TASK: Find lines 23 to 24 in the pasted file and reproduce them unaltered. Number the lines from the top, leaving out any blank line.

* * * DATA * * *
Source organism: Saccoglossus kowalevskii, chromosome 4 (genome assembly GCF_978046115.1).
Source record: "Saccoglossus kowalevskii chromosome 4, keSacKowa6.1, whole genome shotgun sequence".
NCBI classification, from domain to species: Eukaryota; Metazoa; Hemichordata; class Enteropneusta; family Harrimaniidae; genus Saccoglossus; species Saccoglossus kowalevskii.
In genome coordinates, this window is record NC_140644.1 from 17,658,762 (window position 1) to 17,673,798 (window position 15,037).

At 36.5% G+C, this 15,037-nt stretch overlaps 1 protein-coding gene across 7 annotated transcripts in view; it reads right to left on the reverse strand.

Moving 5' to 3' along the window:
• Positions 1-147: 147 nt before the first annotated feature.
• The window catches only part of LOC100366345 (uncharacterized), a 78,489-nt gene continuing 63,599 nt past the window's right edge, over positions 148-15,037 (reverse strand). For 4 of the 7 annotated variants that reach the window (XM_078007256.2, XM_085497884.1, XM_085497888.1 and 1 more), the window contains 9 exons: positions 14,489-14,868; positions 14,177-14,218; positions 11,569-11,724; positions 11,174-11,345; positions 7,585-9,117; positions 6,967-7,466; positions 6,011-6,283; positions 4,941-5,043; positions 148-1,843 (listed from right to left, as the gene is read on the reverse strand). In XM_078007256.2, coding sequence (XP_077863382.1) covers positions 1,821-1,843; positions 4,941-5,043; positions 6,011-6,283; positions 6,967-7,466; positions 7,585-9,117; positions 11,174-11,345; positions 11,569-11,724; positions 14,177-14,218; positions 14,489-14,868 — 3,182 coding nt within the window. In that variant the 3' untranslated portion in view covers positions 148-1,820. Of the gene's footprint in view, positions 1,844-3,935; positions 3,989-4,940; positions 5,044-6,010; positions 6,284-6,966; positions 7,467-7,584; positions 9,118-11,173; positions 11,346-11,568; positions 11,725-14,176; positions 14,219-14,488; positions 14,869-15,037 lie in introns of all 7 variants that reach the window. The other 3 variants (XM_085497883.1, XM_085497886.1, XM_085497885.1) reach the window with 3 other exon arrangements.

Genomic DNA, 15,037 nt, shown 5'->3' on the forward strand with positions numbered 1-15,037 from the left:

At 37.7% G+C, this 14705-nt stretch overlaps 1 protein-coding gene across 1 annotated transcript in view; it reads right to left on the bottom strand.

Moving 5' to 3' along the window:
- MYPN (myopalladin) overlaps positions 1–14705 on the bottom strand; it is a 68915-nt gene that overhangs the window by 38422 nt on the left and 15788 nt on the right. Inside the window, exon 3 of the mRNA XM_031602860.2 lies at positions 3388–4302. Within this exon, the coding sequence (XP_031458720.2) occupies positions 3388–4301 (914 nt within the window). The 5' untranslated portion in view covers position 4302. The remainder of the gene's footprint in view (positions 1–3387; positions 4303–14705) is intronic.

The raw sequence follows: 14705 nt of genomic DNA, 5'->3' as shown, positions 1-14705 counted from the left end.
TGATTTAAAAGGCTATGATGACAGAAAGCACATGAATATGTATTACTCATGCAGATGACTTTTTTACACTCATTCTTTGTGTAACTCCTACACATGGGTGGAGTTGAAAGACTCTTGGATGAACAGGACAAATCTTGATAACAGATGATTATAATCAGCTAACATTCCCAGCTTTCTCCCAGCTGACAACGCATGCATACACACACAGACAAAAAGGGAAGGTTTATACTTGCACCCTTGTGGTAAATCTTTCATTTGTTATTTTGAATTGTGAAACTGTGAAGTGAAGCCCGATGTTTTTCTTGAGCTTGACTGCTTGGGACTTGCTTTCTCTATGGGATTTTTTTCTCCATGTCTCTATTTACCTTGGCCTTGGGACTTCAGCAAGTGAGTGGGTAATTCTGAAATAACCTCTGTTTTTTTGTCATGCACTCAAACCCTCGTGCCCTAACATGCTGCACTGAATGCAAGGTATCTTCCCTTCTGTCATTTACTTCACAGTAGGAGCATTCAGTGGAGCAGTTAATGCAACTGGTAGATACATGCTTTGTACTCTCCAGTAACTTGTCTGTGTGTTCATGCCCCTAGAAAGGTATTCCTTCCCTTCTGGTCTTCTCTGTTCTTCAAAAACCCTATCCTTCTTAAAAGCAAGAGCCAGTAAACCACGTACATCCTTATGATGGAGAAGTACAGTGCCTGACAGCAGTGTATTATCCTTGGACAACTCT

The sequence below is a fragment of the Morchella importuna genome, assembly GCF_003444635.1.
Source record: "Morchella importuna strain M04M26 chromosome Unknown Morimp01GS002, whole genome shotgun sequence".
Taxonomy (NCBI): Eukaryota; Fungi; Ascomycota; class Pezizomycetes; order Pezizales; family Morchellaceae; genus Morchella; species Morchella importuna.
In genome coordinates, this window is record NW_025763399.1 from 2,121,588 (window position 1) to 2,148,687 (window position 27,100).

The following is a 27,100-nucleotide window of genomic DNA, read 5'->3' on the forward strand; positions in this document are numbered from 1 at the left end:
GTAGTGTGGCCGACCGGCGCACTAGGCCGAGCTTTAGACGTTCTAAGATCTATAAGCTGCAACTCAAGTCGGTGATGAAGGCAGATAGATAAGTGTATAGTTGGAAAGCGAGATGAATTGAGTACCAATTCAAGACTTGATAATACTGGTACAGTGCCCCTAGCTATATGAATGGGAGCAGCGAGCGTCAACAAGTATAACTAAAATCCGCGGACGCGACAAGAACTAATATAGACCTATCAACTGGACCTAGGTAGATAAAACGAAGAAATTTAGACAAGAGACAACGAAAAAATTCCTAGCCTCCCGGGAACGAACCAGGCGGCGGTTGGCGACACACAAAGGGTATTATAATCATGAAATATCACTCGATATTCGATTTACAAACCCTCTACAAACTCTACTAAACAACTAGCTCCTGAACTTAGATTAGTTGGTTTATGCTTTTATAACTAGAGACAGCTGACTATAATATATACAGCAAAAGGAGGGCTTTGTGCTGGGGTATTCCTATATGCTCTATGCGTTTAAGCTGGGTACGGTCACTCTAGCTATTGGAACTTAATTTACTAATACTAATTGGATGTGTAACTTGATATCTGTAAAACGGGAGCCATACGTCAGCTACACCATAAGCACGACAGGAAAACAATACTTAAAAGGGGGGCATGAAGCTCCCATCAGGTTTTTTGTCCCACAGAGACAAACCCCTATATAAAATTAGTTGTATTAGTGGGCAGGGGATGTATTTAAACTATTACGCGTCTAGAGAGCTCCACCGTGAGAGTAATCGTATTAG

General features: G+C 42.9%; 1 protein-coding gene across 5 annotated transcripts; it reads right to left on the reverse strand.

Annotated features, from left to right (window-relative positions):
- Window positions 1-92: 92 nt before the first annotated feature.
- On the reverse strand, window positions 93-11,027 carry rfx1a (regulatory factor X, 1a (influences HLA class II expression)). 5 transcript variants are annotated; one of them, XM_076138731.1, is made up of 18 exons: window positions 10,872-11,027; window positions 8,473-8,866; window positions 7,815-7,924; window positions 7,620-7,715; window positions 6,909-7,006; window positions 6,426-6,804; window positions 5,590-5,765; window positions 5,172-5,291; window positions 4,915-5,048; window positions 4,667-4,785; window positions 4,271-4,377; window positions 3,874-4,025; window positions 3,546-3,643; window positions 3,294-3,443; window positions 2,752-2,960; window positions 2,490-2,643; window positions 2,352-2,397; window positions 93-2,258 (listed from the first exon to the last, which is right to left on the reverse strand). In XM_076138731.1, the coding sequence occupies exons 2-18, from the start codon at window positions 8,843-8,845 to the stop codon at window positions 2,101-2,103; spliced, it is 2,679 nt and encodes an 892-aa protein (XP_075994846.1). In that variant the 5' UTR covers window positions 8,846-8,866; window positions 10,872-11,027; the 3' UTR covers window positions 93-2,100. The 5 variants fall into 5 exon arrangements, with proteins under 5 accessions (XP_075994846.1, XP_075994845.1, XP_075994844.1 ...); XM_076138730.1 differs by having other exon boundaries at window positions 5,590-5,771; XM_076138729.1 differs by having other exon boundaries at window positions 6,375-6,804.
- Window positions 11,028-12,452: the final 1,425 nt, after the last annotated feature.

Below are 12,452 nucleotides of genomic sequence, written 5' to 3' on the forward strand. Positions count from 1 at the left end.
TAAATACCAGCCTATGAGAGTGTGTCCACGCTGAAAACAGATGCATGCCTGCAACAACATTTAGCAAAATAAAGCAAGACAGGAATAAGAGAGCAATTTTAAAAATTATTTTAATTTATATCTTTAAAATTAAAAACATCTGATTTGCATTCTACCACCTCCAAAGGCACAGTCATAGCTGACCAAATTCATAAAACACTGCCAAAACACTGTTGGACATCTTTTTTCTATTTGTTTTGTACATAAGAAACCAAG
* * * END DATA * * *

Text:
- Window positions 1-92: 92 nt before the first annotated feature.
- On the reverse strand, window positions 93-11,027 carry rfx1a (regulatory factor X, 1a (influences HLA class II expression)). 5 transcript variants are annotated; one of them, XM_076138731.1, is made up of 18 exons: window positions 10,872-11,027; window positions 8,473-8,866; window positions 7,815-7,924; window positions 7,620-7,715; window positions 6,909-7,006; window positions 6,426-6,804; window positions 5,590-5,765; window positions 5,172-5,291; window positions 4,915-5,048; window positions 4,667-4,785; window positions 4,271-4,377; window positions 3,874-4,025; window positions 3,546-3,643; window positions 3,294-3,443; window positions 2,752-2,960; window positions 2,490-2,643; window positions 2,352-2,397; window positions 93-2,258 (listed from the first exon to the last, which is right to left on the reverse strand). In XM_076138731.1, the coding sequence occupies exons 2-18, from the start codon at window positions 8,843-8,845 to the stop codon at window positions 2,101-2,103; spliced, it is 2,679 nt and encodes an 892-aa protein (XP_075994846.1). In that variant the 5' UTR covers window positions 8,846-8,866; window positions 10,872-11,027; the 3' UTR covers window positions 93-2,100. The 5 variants fall into 5 exon arrangements, with proteins under 5 accessions (XP_075994846.1, XP_075994845.1, XP_075994844.1 ...); XM_076138730.1 differs by having other exon boundaries at window positions 5,590-5,771; XM_076138729.1 differs by having other exon boundaries at window positions 6,375-6,804.